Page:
Who are the homeless?

The following information is culled from many published statistics, readily available to all, plus a small but pertinent amount of personal discovery. One of the ways in which Ashland deviates from the national statistics is that some 50 percent of the homeless are African-American, 12 percent Hispanic, and only 35 percent Caucasian. Whereas in Ashland, I see virtually none but Caucasians, for whatever reason. Nationally, some 57 percent of all males are non-veterans and 43 percent veterans. I have no idea how Ashland's population of homeless breaks down on this parameter.

There are some general facts of which people should be aware. To begin, the number one cause of homelessness, as listed by the homeless themselves, is job loss, at 24 percent of respondents. The second salient fact is that homelessness has nearly doubled over the past two years. Yet, official statistics on unemployment show a slight drop over this time period. The conundrum is solved when one knows that "unemployment" is usually calculated on the basis of the census over households. Obviously, the homeless are not among those respondents. The more appropriate measure of unemployment is calculated on the basis of reported loss of job openings by employers themselves. Calculated in this manner, there has indeed been a small recent rise in the number of the unemployed.

Another important, relevant general fact, in light of the many observations by people on these pages, is that the majority of the homeless, based on histograms over four-year age groups, is in the 15- to 19-year-old bracket. The 2007 survey calculates that, nationwide, some 35 percent of the homeless are under the age of 18. The great majority of these, as eyeballed by some apparent "Ashlanders," are judged to be "able-bodied." Indeed, only 4 percent of the homeless have been released from medical hospitals and 2 percent from psychiatric hospitals. This is practically no information at all, however, as to how "able-bodied" anyone is. A better measure would be to offer minor maintenance work to those to whom legitimate, hygienic shelters are offered. This could indeed offset much of the cost to the city or other agencies.

As to the motivation to "join society," my observations tell me that many of the homeless, anywhere, have no interest whatever in becoming "regular members". Certainly, in order to evaluate this meaningfully one needs (1) an objective, honest appraisal of the health of American society as a place to fulfill aspirations of any kind; and (2) an appreciation of what kind of home life most of these non-joiners have come from. I know for fact that the scars many of them have come away with can take a lifetime to overcome. Seventeen per cent list "family conflict" as the source of their homelessness, 10 percent list "domestic violence," 13 percent list "substance abuse" and 12 percent avow "mental illness."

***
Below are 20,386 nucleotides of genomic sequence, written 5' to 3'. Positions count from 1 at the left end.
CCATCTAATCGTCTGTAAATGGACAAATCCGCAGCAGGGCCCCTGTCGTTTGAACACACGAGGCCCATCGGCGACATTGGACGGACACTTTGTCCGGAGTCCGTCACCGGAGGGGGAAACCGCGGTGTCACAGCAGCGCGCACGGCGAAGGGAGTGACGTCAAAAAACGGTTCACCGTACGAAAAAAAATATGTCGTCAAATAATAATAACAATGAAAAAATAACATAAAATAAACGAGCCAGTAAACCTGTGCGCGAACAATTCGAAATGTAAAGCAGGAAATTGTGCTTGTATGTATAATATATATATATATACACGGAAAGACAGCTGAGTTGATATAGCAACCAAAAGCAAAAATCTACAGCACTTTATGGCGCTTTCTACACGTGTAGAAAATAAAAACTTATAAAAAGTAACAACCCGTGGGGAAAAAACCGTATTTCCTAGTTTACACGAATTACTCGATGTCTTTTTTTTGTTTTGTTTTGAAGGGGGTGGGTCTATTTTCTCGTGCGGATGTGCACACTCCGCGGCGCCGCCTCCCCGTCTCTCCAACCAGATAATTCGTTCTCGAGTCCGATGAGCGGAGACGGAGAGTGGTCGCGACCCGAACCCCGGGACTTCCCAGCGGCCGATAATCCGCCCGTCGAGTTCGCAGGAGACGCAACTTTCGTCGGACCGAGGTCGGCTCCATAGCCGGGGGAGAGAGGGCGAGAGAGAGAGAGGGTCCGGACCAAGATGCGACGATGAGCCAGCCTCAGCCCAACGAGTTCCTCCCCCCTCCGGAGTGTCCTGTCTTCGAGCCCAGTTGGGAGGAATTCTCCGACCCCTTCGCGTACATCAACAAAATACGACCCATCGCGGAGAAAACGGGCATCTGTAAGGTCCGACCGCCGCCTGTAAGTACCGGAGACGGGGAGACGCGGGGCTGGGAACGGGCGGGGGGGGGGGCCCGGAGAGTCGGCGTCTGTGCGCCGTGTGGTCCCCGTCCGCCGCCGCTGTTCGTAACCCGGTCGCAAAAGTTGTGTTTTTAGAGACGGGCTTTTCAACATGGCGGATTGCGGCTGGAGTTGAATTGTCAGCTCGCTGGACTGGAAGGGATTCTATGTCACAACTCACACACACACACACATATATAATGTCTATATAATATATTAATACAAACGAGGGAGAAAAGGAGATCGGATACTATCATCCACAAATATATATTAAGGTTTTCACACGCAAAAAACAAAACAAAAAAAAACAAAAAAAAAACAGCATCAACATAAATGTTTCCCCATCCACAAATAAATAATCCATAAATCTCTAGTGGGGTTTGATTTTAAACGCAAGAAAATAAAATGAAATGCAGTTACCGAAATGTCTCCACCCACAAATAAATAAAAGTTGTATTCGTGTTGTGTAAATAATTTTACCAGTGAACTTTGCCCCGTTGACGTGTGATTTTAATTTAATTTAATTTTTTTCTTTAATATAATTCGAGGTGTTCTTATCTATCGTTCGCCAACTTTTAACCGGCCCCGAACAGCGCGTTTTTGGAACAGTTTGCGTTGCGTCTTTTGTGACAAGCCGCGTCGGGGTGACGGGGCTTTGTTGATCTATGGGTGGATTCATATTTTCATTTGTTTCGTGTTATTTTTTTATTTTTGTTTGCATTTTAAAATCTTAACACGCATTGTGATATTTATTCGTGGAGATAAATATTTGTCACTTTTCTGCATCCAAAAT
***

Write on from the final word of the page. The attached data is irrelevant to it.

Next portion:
Again, I suggest offering these kids a "pay as you go" plan of simple services in return for shelter.

Here are a couple of other facts that have not emerged in the general statistical assays.

Among the unemployed, perhaps the most obdurate of all precipitating causes is so-called "over-qualification." The seriousness here is nearly universally ignored as a result of a kind of reverse discrimination. When serious enough, these people cannot even get a job as a dishwasher. Think: Every employer wants some kind of recent employment references, which they will certainly verify. Who is going to hire a dishwasher with a PhD — or more? I personally know of instances where such people, despite hundreds of applications for jobs most readers would never be willing to even consider, have endured years of frustration and, eventually, homelessness.

Another little-understood fact is that among those who are homeless is a small contingent who need to be recognized as hyenas. They are among those who are homeless by choice, or perhaps more accurately, necessity, because they are constitutionally unable to be part of any even vaguely "normal" society. I mention this contingent because they are a threat that must be recognized. But a threat to tax-paying citizens, hardly at all. The threat is entirely to the other homeless: They are predators who are responsible for nearly all the thefts, rapes, assaults and occasional deaths among the homeless.

So, it should be clear that the homeless are an even more heterogeneous lot than those with roofs over their heads.

Eric Navickas has always had the interest of these people at heart and has recently offered some mature analysis and legally savvy suggestions. I suggest that people listen to him.

Aaron Corbet has lived in Ashland for the past 15 years.

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